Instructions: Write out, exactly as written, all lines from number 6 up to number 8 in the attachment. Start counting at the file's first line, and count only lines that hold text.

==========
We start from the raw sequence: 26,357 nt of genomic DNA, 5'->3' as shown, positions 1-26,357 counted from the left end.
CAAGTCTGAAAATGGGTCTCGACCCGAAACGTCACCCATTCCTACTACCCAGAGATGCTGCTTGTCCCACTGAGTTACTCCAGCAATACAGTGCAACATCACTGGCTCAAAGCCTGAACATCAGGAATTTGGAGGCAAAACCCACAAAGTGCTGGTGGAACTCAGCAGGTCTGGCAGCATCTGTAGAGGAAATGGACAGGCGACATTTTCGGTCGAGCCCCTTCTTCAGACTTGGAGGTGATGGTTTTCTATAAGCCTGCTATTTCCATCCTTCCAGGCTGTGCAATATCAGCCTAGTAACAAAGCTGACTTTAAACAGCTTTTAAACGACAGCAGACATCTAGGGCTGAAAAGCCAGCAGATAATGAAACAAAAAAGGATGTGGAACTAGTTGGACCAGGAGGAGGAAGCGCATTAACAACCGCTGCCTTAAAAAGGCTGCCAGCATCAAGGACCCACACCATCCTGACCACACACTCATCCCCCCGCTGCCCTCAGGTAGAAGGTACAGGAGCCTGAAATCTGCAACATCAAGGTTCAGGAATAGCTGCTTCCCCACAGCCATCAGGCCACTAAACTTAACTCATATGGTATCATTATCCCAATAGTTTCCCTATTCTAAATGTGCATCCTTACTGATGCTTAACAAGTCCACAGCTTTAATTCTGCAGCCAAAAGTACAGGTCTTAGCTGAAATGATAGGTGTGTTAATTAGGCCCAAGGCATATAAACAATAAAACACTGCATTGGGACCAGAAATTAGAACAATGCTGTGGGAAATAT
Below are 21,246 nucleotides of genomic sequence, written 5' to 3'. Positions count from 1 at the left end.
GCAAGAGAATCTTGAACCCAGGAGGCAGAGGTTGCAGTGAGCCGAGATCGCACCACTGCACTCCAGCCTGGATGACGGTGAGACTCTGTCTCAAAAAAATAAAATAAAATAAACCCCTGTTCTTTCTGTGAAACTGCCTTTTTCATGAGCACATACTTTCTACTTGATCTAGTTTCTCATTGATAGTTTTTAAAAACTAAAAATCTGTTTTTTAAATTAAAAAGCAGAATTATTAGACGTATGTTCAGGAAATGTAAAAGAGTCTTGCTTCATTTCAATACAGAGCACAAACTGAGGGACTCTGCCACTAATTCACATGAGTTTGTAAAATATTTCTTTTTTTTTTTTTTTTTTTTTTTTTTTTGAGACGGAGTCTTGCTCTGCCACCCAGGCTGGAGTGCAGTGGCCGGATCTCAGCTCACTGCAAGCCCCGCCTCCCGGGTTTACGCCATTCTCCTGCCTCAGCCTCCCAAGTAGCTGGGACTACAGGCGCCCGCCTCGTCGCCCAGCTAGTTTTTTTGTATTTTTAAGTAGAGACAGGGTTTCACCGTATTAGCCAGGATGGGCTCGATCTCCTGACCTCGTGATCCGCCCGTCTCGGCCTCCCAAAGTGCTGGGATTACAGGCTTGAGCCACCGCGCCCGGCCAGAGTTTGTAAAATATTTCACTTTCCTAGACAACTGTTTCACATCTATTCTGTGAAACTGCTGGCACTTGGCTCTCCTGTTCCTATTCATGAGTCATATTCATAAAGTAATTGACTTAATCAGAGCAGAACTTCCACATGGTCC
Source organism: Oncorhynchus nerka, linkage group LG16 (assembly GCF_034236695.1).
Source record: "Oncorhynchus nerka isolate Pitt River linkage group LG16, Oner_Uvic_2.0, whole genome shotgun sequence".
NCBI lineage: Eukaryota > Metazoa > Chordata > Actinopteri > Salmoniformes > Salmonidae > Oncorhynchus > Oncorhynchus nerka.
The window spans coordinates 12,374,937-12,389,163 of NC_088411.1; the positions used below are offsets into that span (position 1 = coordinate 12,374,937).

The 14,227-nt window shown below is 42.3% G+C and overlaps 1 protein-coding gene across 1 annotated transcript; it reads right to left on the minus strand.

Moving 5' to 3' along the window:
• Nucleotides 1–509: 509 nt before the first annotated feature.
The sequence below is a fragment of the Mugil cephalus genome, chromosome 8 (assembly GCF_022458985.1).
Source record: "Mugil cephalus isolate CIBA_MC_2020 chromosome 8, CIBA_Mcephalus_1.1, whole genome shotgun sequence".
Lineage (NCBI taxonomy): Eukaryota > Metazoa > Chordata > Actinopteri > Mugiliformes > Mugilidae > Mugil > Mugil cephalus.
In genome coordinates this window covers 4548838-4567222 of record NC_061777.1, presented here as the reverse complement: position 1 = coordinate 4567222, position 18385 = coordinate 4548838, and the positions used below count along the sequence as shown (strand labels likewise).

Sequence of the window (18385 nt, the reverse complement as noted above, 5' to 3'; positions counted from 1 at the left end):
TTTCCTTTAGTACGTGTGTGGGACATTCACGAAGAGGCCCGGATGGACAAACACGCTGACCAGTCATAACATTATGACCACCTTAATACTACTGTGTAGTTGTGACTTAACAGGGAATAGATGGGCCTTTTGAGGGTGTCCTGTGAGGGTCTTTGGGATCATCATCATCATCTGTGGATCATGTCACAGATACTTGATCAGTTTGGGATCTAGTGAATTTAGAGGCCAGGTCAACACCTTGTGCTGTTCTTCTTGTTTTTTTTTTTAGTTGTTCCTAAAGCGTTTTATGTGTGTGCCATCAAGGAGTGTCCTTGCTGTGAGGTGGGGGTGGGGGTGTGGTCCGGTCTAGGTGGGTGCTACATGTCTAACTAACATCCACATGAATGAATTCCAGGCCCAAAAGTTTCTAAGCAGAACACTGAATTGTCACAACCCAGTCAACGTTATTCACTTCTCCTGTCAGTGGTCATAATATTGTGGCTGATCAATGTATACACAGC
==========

Source record: "Oncorhynchus nerka isolate Pitt River linkage group LG16, Oner_Uvic_2.0, whole genome shotgun sequence".
NCBI lineage: Eukaryota > Metazoa > Chordata > Actinopteri > Salmoniformes > Salmonidae > Oncorhynchus > Oncorhynchus nerka.
The window spans coordinates 12,374,937-12,389,163 of NC_088411.1; the positions used below are offsets into that span (position 1 = coordinate 12,374,937).